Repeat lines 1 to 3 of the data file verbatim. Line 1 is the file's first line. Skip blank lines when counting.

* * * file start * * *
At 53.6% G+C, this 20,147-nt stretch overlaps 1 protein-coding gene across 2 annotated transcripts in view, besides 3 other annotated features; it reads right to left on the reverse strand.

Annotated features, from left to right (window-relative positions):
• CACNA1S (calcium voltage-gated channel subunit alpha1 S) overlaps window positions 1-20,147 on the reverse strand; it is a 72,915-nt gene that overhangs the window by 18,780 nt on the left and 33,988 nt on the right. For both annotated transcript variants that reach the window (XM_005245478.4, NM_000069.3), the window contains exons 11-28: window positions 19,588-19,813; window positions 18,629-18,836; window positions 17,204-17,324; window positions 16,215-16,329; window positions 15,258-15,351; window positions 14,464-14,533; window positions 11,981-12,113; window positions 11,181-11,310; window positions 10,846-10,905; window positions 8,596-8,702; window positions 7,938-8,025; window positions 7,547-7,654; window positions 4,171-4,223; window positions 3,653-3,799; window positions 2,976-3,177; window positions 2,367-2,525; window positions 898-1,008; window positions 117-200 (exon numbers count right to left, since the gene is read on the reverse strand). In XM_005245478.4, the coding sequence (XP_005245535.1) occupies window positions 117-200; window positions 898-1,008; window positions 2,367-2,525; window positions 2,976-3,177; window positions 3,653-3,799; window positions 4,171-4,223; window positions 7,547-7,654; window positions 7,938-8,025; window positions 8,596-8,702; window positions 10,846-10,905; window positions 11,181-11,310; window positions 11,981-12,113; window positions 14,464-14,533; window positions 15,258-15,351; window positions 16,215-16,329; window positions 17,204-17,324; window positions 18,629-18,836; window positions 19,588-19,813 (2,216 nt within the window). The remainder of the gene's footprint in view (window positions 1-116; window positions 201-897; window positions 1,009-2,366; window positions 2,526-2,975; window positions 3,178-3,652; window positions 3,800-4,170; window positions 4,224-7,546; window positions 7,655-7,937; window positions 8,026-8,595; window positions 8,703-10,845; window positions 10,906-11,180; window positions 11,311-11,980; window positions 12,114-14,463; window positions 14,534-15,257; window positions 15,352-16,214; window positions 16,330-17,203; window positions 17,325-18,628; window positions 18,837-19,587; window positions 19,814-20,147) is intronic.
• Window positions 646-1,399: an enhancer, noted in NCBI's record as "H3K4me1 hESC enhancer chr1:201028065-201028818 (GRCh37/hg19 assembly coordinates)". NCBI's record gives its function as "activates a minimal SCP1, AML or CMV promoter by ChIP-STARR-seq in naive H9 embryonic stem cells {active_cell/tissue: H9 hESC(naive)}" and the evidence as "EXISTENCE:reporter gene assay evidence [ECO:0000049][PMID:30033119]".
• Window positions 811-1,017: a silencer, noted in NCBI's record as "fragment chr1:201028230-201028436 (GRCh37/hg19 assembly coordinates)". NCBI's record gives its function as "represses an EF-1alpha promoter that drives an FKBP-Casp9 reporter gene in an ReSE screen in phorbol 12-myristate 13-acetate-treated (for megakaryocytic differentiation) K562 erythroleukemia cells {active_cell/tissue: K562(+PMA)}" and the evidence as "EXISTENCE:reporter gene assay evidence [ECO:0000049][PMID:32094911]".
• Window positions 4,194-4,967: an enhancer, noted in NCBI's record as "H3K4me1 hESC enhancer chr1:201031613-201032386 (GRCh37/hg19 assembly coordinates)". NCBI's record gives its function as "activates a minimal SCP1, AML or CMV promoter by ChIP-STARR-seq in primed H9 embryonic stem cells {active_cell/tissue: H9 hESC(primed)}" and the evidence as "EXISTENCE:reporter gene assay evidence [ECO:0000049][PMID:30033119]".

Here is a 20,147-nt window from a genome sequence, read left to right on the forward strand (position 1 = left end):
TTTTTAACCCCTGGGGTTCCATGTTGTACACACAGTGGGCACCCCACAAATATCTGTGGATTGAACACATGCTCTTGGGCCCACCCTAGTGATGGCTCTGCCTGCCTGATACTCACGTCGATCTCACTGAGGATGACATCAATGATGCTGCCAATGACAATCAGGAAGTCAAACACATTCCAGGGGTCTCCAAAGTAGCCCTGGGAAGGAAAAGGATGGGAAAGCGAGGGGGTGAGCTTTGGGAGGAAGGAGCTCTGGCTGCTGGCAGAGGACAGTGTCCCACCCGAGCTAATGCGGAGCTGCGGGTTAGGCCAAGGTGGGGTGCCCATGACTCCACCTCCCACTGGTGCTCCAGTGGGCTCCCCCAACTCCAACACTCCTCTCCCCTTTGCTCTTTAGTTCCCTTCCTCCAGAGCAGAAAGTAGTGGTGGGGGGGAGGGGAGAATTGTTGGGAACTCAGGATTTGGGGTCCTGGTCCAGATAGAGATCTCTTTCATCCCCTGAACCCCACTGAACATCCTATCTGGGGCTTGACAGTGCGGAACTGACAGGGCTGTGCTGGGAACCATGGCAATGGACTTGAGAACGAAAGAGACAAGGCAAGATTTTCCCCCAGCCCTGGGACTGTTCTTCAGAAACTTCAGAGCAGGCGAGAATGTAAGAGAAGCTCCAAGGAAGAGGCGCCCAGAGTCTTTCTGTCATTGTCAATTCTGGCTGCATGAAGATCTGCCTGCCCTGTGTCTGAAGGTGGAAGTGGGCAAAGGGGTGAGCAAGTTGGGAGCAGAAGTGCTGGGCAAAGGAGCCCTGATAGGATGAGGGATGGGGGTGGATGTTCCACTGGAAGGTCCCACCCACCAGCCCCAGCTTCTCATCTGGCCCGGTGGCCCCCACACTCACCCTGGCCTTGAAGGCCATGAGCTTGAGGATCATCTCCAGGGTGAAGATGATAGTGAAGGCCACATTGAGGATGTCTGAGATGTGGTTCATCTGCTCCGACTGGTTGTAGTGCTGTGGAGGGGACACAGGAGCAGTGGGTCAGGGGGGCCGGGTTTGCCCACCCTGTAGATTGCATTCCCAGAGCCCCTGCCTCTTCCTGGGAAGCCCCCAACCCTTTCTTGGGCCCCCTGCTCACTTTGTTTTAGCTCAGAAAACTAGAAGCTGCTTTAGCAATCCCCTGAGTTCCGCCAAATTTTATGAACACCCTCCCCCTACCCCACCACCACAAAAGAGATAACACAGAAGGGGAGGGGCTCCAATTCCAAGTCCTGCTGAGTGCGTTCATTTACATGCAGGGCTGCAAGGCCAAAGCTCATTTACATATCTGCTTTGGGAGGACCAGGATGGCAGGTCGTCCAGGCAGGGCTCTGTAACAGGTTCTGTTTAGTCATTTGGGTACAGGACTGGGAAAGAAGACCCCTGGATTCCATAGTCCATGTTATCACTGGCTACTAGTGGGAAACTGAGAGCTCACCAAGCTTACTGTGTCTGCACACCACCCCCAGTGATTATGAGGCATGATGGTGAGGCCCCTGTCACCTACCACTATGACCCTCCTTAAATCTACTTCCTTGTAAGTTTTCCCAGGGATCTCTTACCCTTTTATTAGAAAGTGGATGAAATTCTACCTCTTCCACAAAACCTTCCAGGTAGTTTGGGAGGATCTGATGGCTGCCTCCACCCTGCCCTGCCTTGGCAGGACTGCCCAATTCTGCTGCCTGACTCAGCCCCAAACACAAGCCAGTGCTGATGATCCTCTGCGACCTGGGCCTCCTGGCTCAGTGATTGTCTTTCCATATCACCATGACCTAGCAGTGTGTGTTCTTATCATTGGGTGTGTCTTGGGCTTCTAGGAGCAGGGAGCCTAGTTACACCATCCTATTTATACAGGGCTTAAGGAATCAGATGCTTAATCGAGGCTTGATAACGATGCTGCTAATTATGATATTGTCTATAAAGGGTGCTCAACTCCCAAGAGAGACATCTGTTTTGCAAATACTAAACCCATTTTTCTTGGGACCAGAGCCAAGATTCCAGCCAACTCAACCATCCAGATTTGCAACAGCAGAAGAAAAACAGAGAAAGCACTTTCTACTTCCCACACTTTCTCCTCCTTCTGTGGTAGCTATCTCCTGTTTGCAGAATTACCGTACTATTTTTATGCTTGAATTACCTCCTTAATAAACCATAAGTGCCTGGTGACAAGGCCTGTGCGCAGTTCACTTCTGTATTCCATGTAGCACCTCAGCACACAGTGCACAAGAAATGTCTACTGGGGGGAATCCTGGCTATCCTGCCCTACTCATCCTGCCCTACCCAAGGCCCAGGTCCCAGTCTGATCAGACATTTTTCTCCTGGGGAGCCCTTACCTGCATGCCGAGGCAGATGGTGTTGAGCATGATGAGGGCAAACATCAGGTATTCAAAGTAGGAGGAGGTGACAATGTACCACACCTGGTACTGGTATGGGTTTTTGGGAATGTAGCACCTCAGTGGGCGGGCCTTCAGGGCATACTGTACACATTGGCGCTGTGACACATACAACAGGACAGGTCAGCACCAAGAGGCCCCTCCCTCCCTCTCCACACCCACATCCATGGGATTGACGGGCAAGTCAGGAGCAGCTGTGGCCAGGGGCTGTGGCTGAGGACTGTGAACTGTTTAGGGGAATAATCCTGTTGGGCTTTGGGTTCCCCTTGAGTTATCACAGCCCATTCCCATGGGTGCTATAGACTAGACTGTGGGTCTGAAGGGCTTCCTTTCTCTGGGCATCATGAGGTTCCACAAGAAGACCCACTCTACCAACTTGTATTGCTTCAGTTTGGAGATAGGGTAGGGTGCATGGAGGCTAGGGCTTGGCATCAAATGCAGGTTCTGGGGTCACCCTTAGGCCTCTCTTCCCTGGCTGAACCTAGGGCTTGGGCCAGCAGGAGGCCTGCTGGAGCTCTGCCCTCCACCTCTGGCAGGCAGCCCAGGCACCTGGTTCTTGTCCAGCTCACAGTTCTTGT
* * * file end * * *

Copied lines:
At 53.6% G+C, this 20,147-nt stretch overlaps 1 protein-coding gene across 2 annotated transcripts in view, besides 3 other annotated features; it reads right to left on the reverse strand.

Annotated features, from left to right (window-relative positions):
• CACNA1S (calcium voltage-gated channel subunit alpha1 S) overlaps window positions 1-20,147 on the reverse strand; it is a 72,915-nt gene that overhangs the window by 18,780 nt on the left and 33,988 nt on the right. For both annotated transcript variants that reach the window (XM_005245478.4, NM_000069.3), the window contains exons 11-28: window positions 19,588-19,813; window positions 18,629-18,836; window positions 17,204-17,324; window positions 16,215-16,329; window positions 15,258-15,351; window positions 14,464-14,533; window positions 11,981-12,113; window positions 11,181-11,310; window positions 10,846-10,905; window positions 8,596-8,702; window positions 7,938-8,025; window positions 7,547-7,654; window positions 4,171-4,223; window positions 3,653-3,799; window positions 2,976-3,177; window positions 2,367-2,525; window positions 898-1,008; window positions 117-200 (exon numbers count right to left, since the gene is read on the reverse strand). In XM_005245478.4, the coding sequence (XP_005245535.1) occupies window positions 117-200; window positions 898-1,008; window positions 2,367-2,525; window positions 2,976-3,177; window positions 3,653-3,799; window positions 4,171-4,223; window positions 7,547-7,654; window positions 7,938-8,025; window positions 8,596-8,702; window positions 10,846-10,905; window positions 11,181-11,310; window positions 11,981-12,113; window positions 14,464-14,533; window positions 15,258-15,351; window positions 16,215-16,329; window positions 17,204-17,324; window positions 18,629-18,836; window positions 19,588-19,813 (2,216 nt within the window). The remainder of the gene's footprint in view (window positions 1-116; window positions 201-897; window positions 1,009-2,366; window positions 2,526-2,975; window positions 3,178-3,652; window positions 3,800-4,170; window positions 4,224-7,546; window positions 7,655-7,937; window positions 8,026-8,595; window positions 8,703-10,845; window positions 10,906-11,180; window positions 11,311-11,980; window positions 12,114-14,463; window positions 14,534-15,257; window positions 15,352-16,214; window positions 16,330-17,203; window positions 17,325-18,628; window positions 18,837-19,587; window positions 19,814-20,147) is intronic.